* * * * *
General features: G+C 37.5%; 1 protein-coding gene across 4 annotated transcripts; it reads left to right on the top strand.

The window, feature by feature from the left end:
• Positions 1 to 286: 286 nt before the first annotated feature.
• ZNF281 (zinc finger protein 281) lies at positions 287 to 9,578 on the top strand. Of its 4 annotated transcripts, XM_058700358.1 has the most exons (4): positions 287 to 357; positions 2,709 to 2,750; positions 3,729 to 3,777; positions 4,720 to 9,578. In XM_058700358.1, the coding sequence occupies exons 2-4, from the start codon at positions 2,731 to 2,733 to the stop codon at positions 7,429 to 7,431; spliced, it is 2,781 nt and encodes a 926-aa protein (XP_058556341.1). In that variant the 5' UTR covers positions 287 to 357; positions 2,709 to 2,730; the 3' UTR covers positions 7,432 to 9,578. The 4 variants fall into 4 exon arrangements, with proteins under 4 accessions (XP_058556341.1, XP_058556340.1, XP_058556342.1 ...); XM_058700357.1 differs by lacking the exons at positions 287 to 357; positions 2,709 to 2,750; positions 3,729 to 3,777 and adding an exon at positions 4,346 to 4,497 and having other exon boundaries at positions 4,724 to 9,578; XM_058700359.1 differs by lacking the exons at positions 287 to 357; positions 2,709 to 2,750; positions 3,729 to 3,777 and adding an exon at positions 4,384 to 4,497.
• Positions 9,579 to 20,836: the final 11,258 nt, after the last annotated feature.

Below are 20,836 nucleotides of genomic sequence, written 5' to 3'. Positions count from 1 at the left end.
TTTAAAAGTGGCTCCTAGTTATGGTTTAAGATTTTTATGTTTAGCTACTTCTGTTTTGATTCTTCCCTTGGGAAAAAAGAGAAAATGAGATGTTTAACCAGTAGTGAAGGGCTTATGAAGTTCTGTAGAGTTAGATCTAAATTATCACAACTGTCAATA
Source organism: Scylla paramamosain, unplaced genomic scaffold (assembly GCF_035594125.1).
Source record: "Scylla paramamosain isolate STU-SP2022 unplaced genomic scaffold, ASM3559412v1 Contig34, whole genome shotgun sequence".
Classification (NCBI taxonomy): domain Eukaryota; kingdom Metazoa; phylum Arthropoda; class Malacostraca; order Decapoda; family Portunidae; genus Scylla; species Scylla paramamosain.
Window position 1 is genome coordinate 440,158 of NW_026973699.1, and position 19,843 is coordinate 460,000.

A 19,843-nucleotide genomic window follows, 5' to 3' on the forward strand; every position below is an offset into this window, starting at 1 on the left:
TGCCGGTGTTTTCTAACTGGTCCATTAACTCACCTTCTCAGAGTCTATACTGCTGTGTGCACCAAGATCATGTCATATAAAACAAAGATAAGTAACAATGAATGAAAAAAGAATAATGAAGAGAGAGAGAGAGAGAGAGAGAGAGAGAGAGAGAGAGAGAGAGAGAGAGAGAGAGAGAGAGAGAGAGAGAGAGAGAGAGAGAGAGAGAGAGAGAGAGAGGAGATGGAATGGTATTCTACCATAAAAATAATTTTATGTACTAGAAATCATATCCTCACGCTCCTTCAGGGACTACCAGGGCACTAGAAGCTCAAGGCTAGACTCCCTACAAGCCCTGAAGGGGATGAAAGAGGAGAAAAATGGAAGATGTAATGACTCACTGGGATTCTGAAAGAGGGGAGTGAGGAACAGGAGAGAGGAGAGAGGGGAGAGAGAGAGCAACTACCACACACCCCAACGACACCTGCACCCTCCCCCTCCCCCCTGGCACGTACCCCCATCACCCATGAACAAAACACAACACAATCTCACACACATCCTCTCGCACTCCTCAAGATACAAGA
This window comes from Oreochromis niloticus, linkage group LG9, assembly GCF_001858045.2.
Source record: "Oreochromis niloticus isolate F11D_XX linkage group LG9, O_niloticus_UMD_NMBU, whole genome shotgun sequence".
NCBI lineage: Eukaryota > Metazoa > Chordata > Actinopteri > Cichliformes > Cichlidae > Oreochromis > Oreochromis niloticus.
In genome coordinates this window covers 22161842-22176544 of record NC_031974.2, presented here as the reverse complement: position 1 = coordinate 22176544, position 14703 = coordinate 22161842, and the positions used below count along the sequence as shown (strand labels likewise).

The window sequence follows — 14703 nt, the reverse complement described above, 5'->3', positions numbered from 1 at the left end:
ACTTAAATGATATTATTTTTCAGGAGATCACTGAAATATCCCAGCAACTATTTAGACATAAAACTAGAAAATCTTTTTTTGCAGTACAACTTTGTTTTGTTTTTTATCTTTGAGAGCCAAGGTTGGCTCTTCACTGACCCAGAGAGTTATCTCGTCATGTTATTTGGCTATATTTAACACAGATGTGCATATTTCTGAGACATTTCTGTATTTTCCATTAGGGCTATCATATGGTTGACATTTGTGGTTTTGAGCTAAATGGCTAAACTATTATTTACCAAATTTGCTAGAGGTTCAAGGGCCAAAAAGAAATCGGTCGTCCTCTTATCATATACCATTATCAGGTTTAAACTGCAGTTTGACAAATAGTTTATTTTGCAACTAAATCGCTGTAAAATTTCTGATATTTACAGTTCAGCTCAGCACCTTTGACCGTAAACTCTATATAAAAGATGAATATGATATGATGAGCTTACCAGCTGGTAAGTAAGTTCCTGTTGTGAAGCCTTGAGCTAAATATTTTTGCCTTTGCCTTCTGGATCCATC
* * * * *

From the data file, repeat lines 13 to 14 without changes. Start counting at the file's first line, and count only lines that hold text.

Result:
TGCCGGTGTTTTCTAACTGGTCCATTAACTCACCTTCTCAGAGTCTATACTGCTGTGTGCACCAAGATCATGTCATATAAAACAAAGATAAGTAACAATGAATGAAAAAAGAATAATGAAGAGAGAGAGAGAGAGAGAGAGAGAGAGAGAGAGAGAGAGAGAGAGAGAGAGAGAGAGAGAGAGAGAGAGAGAGAGAGAGAGAGAGAGAGAGAGAGAGAGGAGATGGAATGGTATTCTACCATAAAAATAATTTTATGTACTAGAAATCATATCCTCACGCTCCTTCAGGGACTACCAGGGCACTAGAAGCTCAAGGCTAGACTCCCTACAAGCCCTGAAGGGGATGAAAGAGGAGAAAAATGGAAGATGTAATGACTCACTGGGATTCTGAAAGAGGGGAGTGAGGAACAGGAGAGAGGAGAGAGGGGAGAGAGAGAGCAACTACCACACACCCCAACGACACCTGCACCCTCCCCCTCCCCCCTGGCACGTACCCCCATCACCCATGAACAAAACACAACACAATCTCACACACATCCTCTCGCACTCCTCAAGATACAAGA
This window comes from Oreochromis niloticus, linkage group LG9, assembly GCF_001858045.2.